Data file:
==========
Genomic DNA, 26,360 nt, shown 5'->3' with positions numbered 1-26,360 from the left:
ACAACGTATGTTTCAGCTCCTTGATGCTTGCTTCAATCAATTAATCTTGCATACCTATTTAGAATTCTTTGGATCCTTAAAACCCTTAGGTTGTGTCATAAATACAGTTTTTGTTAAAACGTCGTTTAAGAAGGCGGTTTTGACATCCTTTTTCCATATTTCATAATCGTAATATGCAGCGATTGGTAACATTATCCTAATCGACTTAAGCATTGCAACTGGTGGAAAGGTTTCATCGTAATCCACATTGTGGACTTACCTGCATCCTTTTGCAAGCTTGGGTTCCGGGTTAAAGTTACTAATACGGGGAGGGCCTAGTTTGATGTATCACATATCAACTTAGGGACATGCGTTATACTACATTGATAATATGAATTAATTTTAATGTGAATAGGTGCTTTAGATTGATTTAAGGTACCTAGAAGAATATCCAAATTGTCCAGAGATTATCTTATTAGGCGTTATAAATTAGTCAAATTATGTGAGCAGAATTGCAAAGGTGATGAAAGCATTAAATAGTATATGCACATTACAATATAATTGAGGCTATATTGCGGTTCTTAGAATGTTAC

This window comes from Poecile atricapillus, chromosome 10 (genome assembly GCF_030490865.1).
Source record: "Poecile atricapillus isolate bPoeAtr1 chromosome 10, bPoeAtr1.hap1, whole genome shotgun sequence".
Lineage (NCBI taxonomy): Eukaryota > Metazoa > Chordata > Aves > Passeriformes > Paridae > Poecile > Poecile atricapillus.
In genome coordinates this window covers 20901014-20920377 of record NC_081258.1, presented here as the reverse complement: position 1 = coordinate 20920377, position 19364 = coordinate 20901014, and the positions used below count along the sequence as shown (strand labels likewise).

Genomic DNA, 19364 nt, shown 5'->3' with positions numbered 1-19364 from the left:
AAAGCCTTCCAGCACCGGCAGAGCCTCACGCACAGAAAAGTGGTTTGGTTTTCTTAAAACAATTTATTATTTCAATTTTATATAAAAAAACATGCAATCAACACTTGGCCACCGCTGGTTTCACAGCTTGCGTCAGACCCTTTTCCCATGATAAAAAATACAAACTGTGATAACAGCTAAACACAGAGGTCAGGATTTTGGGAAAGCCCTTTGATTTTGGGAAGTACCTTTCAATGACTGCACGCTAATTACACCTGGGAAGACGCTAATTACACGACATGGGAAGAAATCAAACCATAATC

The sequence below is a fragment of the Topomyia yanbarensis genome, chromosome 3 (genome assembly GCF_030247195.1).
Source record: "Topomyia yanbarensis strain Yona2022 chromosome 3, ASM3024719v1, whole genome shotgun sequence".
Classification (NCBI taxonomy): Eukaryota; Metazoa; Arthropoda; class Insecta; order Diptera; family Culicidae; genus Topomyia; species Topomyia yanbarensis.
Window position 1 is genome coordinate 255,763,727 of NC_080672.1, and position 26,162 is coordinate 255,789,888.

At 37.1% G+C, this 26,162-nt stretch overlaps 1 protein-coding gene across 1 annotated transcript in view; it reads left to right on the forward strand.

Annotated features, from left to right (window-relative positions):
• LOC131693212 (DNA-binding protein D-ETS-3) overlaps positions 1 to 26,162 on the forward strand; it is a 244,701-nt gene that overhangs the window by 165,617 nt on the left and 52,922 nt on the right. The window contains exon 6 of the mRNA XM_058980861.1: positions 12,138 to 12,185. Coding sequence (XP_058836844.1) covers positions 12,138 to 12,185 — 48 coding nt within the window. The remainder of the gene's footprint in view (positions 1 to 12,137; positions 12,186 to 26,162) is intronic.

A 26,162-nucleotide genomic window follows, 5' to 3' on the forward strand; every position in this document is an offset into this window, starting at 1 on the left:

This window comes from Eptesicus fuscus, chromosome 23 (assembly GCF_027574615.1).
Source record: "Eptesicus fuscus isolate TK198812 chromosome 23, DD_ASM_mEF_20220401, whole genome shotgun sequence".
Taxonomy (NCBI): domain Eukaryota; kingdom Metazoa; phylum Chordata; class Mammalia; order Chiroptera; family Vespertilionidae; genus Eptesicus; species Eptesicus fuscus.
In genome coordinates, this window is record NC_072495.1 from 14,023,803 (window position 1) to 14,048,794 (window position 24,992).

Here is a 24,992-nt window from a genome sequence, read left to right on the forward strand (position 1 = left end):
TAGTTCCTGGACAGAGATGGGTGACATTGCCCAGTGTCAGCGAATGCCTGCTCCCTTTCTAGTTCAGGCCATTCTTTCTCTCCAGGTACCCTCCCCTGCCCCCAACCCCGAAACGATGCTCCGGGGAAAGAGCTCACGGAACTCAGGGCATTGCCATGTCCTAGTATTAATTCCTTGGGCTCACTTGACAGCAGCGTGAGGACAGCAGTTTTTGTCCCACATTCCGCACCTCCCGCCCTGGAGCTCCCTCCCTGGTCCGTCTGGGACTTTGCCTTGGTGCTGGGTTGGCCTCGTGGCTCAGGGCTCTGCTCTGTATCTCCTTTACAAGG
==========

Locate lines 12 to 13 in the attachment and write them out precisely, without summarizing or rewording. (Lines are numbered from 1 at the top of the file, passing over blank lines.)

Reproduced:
Window position 1 is genome coordinate 255,763,727 of NC_080672.1, and position 26,162 is coordinate 255,789,888.

At 37.1% G+C, this 26,162-nt stretch overlaps 1 protein-coding gene across 1 annotated transcript in view; it reads left to right on the forward strand.